In theory its pretty simple. Greenwich, English was picked as the arbitrary point for the Prime Meridian. There is nothing special about it, its just that is where the Royal Observatory happens to be and the English in the 19th Century took the lead in these matters.

Because there are 24 hours in a day, the Earth should have 24 time zones of one hour increments, going 12 hours plus or minus from Greenwich. Exactly on the other end of the Earth, there needs to be a line where the day changes, else it gets into problem when each side going backwards and forwards meet each other on the other side.

Picking Greenwich as the Prime Meridian was actually a good move if only because it put the 180 degree longitude line in the middle of nowhere in the Pacific Ocean. 180 degrees longitude is the theoretical date line.

In practice, however, you have to move it a round a bit. Most countries don’t want to have their countries split in different parts by day. It makes things really confusing. There is a tiny stub of Siberia which is in the western hemisphere, a few of the last islands in the Aleutian Island chain in Alaska are in the Eastern Hemisphere, some of the minor island in Fiji are in the west….and the nation of Kiribati (which I’ll get to soon).

What I said about there being 24 time zones is also not true in practice. There are some time zones that are offset by a half hour (Labrador and Newfoundland for example. There are also some odd fractional hour time zones in India. China puts the whole country into one time zone, even though it should really be five.

And then there is Tonga. Even if there aren’t 24 time zones, you’d think they still would all be within 12 hours plus or minus of UTC (UTC = Greenwich Mean Time without daylight savings). You’d be wrong. Tonga is +13 UTC. It is east of 180 degrees longitude, but sits on the west side of the date line.

Kiribati is the worst offender. It is a country of several island chains in the north Pacific. The country is really spread in two on either side of 180 degrees longitude. They just lumped everything together and made a huge bend in the dateline. They only only have parts which are +13 UTC, they also have islands that are +14 UTC. The same clock time as Hawaii, but a day ahead!

I think Tonga is on this side of the date line so they can share the same day as New Zealand and Australia who are their major trading partners. Kiribati I think did it so it could say it was the first country in the world to usher in the year 2000. (Geraldo went there, so it must have worked to some degree)

My 6th and 7th crossing will all depend on if they still run flights from Kiribati to the Marshall Islands. If they do (and all the flight schedules you see online are usually out of date) then I don’t have to. If they don’t, then I may have to fly to Hawai’i, which I’d rather not have to do. Ideally, I’d like to fly Our Air (formerly Air Nauru) from Honoria to Nauru to Tarawa, Kiribati then to the Marshalls. That would be the easiest trip, but I have read they may cancel the Tarawa and Marshalls part of the flight.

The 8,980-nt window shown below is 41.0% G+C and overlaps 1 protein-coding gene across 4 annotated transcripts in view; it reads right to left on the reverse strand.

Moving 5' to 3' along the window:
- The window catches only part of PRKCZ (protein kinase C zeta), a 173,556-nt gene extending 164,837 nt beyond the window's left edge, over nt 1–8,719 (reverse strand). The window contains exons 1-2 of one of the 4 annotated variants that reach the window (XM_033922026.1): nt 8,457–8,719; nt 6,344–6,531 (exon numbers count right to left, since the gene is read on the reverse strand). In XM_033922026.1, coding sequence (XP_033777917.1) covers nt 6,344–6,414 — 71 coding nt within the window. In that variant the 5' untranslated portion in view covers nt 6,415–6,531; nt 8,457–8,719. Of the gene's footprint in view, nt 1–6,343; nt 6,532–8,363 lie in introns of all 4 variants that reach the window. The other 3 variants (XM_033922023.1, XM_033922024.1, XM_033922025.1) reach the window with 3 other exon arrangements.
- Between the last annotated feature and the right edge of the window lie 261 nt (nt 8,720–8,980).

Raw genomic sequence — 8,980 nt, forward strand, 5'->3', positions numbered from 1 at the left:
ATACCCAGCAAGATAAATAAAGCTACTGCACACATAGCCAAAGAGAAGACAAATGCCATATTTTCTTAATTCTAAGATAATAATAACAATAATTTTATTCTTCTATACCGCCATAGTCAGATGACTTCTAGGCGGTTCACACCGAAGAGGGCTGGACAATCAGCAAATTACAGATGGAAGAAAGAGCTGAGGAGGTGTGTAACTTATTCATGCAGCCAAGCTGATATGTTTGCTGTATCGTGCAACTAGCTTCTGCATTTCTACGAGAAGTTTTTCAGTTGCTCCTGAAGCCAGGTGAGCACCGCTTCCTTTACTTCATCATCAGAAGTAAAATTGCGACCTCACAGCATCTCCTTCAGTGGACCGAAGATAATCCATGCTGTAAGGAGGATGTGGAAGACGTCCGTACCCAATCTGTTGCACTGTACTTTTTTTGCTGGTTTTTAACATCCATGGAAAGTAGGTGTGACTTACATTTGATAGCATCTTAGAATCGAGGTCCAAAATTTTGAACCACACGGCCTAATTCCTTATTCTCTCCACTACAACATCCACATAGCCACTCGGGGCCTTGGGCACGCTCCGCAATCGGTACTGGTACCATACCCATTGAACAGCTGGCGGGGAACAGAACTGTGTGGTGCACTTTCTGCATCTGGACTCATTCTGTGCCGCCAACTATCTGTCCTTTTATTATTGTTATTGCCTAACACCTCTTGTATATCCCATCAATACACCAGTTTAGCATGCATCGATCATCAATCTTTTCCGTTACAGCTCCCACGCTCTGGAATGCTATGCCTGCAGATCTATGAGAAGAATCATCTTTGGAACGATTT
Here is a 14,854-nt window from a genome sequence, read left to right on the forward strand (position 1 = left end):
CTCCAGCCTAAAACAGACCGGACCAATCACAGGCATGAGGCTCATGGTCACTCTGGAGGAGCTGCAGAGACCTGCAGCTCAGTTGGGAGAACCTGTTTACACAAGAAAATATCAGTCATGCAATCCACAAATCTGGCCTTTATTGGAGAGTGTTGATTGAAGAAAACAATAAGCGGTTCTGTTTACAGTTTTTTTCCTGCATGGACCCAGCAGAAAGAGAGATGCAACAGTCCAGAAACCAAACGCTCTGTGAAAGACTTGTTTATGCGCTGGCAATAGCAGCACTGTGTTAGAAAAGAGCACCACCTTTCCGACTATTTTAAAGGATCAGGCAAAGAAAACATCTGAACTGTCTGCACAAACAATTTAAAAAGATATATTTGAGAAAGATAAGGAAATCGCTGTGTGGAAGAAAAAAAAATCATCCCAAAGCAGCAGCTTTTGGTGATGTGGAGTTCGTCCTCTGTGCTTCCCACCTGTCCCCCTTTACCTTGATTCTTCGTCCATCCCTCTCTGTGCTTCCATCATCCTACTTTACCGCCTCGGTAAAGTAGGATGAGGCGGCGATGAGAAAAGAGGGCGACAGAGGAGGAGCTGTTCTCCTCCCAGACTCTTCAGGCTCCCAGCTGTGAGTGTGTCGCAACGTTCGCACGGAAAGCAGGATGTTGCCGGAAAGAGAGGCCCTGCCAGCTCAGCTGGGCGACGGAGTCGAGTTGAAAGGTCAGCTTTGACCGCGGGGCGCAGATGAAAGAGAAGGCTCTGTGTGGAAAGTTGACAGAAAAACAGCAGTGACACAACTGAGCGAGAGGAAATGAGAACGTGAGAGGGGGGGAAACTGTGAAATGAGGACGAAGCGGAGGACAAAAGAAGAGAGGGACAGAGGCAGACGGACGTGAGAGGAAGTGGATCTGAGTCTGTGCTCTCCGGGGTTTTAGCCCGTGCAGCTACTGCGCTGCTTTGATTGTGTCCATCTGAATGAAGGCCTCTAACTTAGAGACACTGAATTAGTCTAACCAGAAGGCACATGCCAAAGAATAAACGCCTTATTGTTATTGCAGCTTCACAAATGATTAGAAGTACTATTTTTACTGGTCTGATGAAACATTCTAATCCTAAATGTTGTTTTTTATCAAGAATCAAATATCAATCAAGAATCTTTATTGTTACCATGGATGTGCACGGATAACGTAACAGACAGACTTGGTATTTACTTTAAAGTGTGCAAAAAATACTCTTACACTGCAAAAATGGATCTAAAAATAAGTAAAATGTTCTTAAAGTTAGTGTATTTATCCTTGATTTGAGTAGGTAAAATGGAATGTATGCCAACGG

Such is life in the Pacific…..

Even MORE Wonders

Posted by on July 8, 2007

I should have seen this coming….

The New Seven Wonders organization, now that they are done with the this round, have announced a competition for the New Seven Natural Wonders.

On 8/8/08, a panel of “experts” will release a list of 21 things everyone will vote on. I can already tell you what a bunch of them will be. In fact, remember this post next year and see if I am right. I bet most of my predictions are in the top 21:

  1. The Grand Canyon (USA)
  2. The Great Barrier Reef (Australia)
  3. Mount Everest (China/Nepal)
  4. N’gorongoro Crater (Tanzania)
  5. Antarctica or some subset
  6. Galapagos Islands (Ecuador)
  7. Victoria Falls (Zambia/Zimbabwae)
  8. Iguaçú Falls (Argentina/Brazil)
  9. The Amazon River (Brazil)
  10. Niagara Falls (USA/Canada)
  11. Yellowstone Park (USA)
  12. Mount Kilimanjaro (Tanzania/Kenya)
  13. Mont Fuji (Japan)
  14. Serengeti National Park (Tanzania)
  15. The Saraha Desert or some subset
  16. Ayers Rock (Australia)
  17. Ha Long Bay (Vietnam)
  18. Fijords (Norway)

Other things that could make the final cut:

  • Yomesite Valley (USA)
  • Angel Falls (Venezuela)
  • Redwood/Giant Sequoia Forests (USA)
  • Palau
  • Lake Baikal (Russia)
  • Bay of Fundy (Canada)
  • Milford Sound (New Zealand)

The top three are an absolute lock for the last seven, as is something with the Amazon and Antarctica. One waterfall will also make it, and that will be totally up to who can rig the votes the most. That is six of the 7 right there.

In fact, given the press coverage this last competition got, I wonder if bookies in the UK will put up odds shortly.

I should just start a site for “Gary’s Wonder’s of the World”. I’d put three places there from my trip so far: The Big Island of Hawai’i, Easter Island, and Milford Sound.

Welcome To Your NEW Seven Wonders of the World

Posted by on July 7, 2007

As I wrote in Easter Island, there is an organization which has been taking votes for what should be considered the new seven wonders of the world.

Today they released the results of their voting.

Before I get to that however, let me take a few steps back…

Why are the number “seven” and “world wonders” linked together? It all goes back to a Greek tourism guide for the region. The oldest know reference is from Antipater of Sidon who wrote: